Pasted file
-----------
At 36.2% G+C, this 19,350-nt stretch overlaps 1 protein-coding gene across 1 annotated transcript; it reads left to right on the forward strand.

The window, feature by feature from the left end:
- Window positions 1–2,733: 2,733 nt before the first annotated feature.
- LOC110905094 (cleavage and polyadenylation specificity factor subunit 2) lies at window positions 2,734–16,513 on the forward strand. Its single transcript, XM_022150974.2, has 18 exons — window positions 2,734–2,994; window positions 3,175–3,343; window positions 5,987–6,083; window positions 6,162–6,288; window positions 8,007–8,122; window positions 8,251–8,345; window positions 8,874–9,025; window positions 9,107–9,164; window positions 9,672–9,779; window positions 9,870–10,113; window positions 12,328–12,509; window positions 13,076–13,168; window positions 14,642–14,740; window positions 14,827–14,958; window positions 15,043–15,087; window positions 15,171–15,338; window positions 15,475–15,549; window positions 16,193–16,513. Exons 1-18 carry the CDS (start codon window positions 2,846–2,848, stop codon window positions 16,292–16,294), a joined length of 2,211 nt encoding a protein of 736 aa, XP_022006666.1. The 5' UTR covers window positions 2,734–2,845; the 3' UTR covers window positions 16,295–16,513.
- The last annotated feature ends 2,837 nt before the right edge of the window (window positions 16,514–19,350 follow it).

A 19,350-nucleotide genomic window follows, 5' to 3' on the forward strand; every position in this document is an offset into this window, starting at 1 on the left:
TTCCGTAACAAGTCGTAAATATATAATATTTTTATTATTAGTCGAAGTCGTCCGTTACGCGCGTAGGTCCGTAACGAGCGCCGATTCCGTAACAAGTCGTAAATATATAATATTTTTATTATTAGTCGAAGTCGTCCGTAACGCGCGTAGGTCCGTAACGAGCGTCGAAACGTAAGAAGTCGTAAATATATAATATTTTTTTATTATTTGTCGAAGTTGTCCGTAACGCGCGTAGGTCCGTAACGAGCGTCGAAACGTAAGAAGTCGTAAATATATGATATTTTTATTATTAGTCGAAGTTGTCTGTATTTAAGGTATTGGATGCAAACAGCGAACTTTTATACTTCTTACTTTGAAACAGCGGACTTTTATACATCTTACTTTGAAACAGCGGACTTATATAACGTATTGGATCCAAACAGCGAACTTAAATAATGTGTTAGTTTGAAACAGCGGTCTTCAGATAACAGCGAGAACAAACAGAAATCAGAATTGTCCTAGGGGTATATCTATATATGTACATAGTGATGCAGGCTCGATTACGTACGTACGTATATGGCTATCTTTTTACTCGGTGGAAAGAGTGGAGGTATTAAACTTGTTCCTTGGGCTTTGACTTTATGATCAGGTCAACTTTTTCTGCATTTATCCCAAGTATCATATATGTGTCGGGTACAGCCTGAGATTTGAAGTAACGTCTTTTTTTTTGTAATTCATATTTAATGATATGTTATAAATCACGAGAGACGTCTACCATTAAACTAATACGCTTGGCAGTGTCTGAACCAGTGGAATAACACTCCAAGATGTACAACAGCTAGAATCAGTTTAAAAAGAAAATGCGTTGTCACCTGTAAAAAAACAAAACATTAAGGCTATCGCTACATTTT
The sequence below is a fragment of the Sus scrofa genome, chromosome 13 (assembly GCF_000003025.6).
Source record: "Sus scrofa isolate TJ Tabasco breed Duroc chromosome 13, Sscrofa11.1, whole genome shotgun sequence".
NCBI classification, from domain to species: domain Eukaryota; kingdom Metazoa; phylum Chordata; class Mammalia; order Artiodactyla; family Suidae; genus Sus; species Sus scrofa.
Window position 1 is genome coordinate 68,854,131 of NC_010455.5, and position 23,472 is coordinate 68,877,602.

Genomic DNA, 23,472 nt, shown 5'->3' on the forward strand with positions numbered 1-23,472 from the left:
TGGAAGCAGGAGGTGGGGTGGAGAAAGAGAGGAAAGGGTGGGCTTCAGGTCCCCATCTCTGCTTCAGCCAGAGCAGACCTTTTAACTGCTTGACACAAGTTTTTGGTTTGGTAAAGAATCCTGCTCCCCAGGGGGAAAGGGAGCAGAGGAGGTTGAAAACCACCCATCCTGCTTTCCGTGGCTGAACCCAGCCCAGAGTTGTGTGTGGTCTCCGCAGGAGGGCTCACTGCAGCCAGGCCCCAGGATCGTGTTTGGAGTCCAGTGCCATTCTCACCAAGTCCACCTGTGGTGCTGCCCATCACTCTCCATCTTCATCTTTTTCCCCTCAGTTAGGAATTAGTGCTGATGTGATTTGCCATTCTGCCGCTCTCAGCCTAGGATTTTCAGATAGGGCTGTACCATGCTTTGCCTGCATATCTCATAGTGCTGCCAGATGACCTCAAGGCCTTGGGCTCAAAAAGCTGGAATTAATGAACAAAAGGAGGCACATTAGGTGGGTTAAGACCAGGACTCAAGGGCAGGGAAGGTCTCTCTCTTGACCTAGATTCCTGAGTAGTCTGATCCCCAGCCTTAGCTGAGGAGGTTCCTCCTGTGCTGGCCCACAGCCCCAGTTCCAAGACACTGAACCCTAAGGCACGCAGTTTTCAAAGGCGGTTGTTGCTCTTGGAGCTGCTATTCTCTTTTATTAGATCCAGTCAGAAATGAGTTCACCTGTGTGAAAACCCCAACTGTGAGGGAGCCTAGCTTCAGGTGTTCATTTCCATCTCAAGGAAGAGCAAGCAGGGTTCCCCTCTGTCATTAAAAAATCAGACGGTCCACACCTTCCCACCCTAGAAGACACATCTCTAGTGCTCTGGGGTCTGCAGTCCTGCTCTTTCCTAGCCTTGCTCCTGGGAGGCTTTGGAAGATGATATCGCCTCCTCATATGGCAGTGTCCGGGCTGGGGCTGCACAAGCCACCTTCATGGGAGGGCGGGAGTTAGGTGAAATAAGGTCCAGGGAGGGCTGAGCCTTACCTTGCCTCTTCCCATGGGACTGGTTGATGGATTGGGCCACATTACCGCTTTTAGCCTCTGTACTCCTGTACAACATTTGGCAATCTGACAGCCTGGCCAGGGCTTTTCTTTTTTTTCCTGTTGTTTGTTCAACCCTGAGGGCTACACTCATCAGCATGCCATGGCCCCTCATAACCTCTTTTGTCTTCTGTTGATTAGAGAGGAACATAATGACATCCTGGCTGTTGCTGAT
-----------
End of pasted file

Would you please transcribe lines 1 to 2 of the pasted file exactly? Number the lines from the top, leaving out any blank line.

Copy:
At 36.2% G+C, this 19,350-nt stretch overlaps 1 protein-coding gene across 1 annotated transcript; it reads left to right on the forward strand.

The window, feature by feature from the left end: